A. De Araujo  •  Link

"in the church yard among my young brothers and sisters"
They were: Mary 1627-1640
Paulina(not Pall) 1628-1632
Esther 1630-1631
Sarah 1635-1641
Jacob 1637(b.&d.)
Robert 1638(b.&d.)
CF Claire Tomalin's Book

Paul Dyson  •  Link

"in the church yarde among my young brothers and sisters"

Tomalin's opening paragraph says that two siblings were already buried in St Bride's churchyard before Samuel was born; they were Esther (d 1631 aged about 1) and the first Paulina (d 1632 aged 4). By the time Tom died they had been joined by Jacob (b & d 1637), Robert (b & d 1638), the first John (d 1639 aged 7), Mary (d 1640 aged 13), Sarah (d 1641 aged 6) - perhaps not untypical for a 17th century family but still very hard for parents to bear even though it was now twenty three years since the last bereavement. Impossible not to be mentally and emotionally scarred, surely. That sequence of five deaths in five years is particularly harrowing.

Tomalin writes (p6) "Pepys' mother must have been always busy, tired, distracted or grieving for the deaths of his brothers and sisters when he was a child: soon worn out, physically and emotionally." Perhaps Sam's decision to pay the extra twenty shillings to have Tom buried near to his mother's pew was an attempt to comfort his mother in some way, even though she was unlikely to worship at St Bride's in the future. In those days I believe, and well into the nineteenth century in the Church of England, parishioners paid rent for a particular pew - and those who couldn't afford it stood in the open spaces of the church.

Of the remaining children all survived the plague and the second John lived to 35 (d 1677), the second Paulina to 49 (d 1689) and Sam to 70 (d 1703).

Paul Dyson  •  Link

Sorry, A de A, missed your earlier posting of the childrens' dates.

jeannine  •  Link

my young brothers and sisters
Edwin's Chapwell's Book, "Eight Generations of the Pepys Family from 1500-1800" lists the dates of births, baptisms, deaths, etc. I'll send it along to Phil and see if he can find a good reference place for it.
Surely, for any mother living in Sam's time, this would unfortunately be the "norm" and just shows the harsh realities of life and death that most of us luckily/hopefully will be spared.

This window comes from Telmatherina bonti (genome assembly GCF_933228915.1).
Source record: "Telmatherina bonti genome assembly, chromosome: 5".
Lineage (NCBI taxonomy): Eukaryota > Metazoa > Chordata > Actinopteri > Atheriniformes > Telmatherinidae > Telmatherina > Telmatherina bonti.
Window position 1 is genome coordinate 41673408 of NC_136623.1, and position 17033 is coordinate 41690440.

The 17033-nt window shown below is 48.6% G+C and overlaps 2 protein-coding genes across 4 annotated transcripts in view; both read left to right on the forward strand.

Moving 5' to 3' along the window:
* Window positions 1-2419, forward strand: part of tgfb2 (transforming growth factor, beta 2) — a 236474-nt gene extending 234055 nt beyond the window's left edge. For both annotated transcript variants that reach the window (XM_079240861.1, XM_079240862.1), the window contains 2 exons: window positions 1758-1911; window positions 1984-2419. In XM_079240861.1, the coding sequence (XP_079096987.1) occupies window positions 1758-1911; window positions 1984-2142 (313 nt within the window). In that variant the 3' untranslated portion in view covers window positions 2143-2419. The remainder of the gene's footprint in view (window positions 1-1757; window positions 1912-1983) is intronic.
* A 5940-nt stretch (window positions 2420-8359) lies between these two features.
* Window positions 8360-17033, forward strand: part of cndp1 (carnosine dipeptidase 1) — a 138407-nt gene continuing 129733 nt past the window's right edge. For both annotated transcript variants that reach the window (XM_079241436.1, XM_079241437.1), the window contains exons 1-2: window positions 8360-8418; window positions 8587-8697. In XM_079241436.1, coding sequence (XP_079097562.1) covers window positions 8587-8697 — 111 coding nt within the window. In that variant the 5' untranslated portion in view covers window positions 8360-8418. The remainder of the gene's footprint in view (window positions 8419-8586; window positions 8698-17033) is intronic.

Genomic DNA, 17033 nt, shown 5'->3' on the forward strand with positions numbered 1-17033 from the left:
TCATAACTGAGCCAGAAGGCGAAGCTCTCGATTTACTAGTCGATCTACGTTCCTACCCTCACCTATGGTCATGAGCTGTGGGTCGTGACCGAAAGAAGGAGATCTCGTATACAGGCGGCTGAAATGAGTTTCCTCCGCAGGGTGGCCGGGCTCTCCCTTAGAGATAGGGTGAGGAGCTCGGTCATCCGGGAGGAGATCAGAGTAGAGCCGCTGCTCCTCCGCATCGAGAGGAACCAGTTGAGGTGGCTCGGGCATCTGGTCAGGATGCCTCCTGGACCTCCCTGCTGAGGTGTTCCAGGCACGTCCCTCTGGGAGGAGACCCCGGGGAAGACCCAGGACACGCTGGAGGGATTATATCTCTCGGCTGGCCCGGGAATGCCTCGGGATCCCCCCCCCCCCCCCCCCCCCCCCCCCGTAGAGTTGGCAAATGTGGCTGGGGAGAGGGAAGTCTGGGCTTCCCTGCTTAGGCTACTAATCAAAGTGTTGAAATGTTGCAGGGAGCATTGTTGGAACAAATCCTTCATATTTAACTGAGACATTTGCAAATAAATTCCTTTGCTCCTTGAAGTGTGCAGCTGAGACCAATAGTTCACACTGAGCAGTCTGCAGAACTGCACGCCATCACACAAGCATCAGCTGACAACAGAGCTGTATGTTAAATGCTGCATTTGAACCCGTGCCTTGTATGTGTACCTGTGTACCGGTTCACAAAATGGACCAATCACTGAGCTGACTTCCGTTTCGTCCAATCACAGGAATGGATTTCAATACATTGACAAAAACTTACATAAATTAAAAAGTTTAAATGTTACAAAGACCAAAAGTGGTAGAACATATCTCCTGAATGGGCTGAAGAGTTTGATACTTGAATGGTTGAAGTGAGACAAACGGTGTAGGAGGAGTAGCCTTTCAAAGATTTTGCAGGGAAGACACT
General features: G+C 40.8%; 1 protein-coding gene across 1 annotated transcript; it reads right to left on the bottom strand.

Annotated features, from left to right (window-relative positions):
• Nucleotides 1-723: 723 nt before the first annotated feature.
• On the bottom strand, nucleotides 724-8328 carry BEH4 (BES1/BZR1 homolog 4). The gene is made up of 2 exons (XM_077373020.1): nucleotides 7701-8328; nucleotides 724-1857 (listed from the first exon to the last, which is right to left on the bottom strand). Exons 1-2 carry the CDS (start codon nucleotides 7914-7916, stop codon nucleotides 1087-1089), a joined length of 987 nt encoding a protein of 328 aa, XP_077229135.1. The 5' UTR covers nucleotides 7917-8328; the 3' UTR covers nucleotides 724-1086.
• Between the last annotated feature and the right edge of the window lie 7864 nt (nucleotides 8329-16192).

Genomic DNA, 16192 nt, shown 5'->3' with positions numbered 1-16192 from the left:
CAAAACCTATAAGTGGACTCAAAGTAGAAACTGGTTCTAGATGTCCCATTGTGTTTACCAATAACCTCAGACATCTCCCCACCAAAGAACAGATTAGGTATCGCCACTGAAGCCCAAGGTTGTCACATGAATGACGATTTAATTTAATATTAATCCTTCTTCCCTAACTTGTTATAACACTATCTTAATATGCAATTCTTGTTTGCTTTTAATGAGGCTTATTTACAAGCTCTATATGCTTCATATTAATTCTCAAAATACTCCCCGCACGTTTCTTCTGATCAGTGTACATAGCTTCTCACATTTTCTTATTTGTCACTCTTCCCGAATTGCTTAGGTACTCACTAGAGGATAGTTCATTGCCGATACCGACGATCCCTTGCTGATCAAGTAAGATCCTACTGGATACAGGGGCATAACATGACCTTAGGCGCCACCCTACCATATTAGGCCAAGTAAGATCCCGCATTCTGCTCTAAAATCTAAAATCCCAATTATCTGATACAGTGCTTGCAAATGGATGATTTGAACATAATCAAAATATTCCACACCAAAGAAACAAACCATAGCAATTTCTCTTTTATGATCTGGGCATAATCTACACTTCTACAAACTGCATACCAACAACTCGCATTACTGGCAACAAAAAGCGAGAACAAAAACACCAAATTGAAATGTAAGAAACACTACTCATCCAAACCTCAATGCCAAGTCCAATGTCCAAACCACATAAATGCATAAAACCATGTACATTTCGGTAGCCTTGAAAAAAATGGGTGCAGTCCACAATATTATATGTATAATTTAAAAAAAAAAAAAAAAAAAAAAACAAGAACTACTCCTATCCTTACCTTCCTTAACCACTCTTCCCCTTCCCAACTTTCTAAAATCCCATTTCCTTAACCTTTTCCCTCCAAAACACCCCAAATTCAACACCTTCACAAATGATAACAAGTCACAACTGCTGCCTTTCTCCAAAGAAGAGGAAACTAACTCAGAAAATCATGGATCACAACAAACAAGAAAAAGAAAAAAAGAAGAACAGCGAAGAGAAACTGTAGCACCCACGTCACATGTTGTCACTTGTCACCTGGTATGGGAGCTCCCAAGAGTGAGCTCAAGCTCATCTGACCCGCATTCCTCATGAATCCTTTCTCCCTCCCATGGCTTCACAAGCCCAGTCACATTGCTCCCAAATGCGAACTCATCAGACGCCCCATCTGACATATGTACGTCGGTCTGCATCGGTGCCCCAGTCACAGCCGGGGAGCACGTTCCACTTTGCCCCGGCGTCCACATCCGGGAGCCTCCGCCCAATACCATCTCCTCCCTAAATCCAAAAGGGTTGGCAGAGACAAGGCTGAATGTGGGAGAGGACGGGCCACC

Pedro  •  Link

For discussion of Mrs P and religion see...

"Then to my mother again, and after supper she and I talked very high about religion, I in defence of the religion I was born in."…

Xjy  •  Link

Private and public life so intertwined! Pepys running around to do his business, noting the cost (20s) and valuables (silver tankard), thinking of status for himself and family, and the king running around to do his business. And Sam wondering what on earth the man's playing at. He still finds public affairs (ie the king's business) a mysterious sphere, but has to try to take it into account in as much as it impinges on his own place and prospects.

Bradford  •  Link

"adjourned till Monday next"
---here it is again: an empty intensifier, as it were, whereas we would say just "adjourned till Monday."

JWB  •  Link

Tom's deathbed French

The nine births in short order to the wife of taylor of some means would call for a nurse maid. What would be more natural at that time & place than for the Puritan mother to bring in a young Huguenot.

Maurie Beck  •  Link

Paul Chapin: "Maurie beat me to it by 5 minutes."

Sorry Paul, it's synchronicity.

Australian Susan  •  Link

Pew rents

For those who could not afford pew rents, there were free benches - at the back.

I have been reading recently a book called The Gentleman's Daughter, which is about 18th century women. One chapter is devoted to raising children. The author, Amanda Vickery denies and then refutes by argument, the theory that until the 19th century, parents did not really care for their children (cf another myth that childhood was invented in the 19th century) and that all the deaths of little ones did not upset them as much as the death of children in later centuries. Vickery argues that parents had to display fortitude in the face of domestic disaster otherwise they would have been overwhelmed. She concludes her chapter with a powerful image (the whole book is really very well written) - which I think we could apply to the Pepys parents:
"To survive grief was seen as an act of will. Thus, a studied fortitude was a crucial necessity once embarked on the parental course. For, as parents, men and women stood side by side, watching the unfathomable waters of providence lapping ominously and relentlessly at their undefended feet." (p.128)

Cactus Wren  •  Link

Australian Susan, who's the author of that book? I'd like to look it up but can't find any American edition under that title.

Cactus Wren  •  Link

And now, in deepest embarrassment, I see that you did include the author's name in your first posting! (blush) Thanks for the link, though, I definitely want to read that.

Carl Wickstrom in Boston USA  •  Link

On the dismal subject of burials in a church nave:
St Bride's Church in London website speaks of the crypts, but Tom's remains could have been buried just under the nave and not in the crypt.
The Tower of London website shows burials were just under the nave, as we were told on our tourist visit and could plainly see from the uneven leveling of the stones. The website says: "All of those executed on the Tower Green were buried in the Chapel and many executed on Tower Hill were buried here as well. The executed prisoners had their bodies hastily buried without markers. The Chapel was renovated in 1876 during the reign of Queen Victoria. The remains uncovered in the nave of the church (some with still intact coffins) were re-interred in the crypt." Upon hearing this, I looked for tool marks and cracks where they had popped up the stones, but the stones looked good with clean sharp edges. They must have had some tricky tool for popping up nave stones.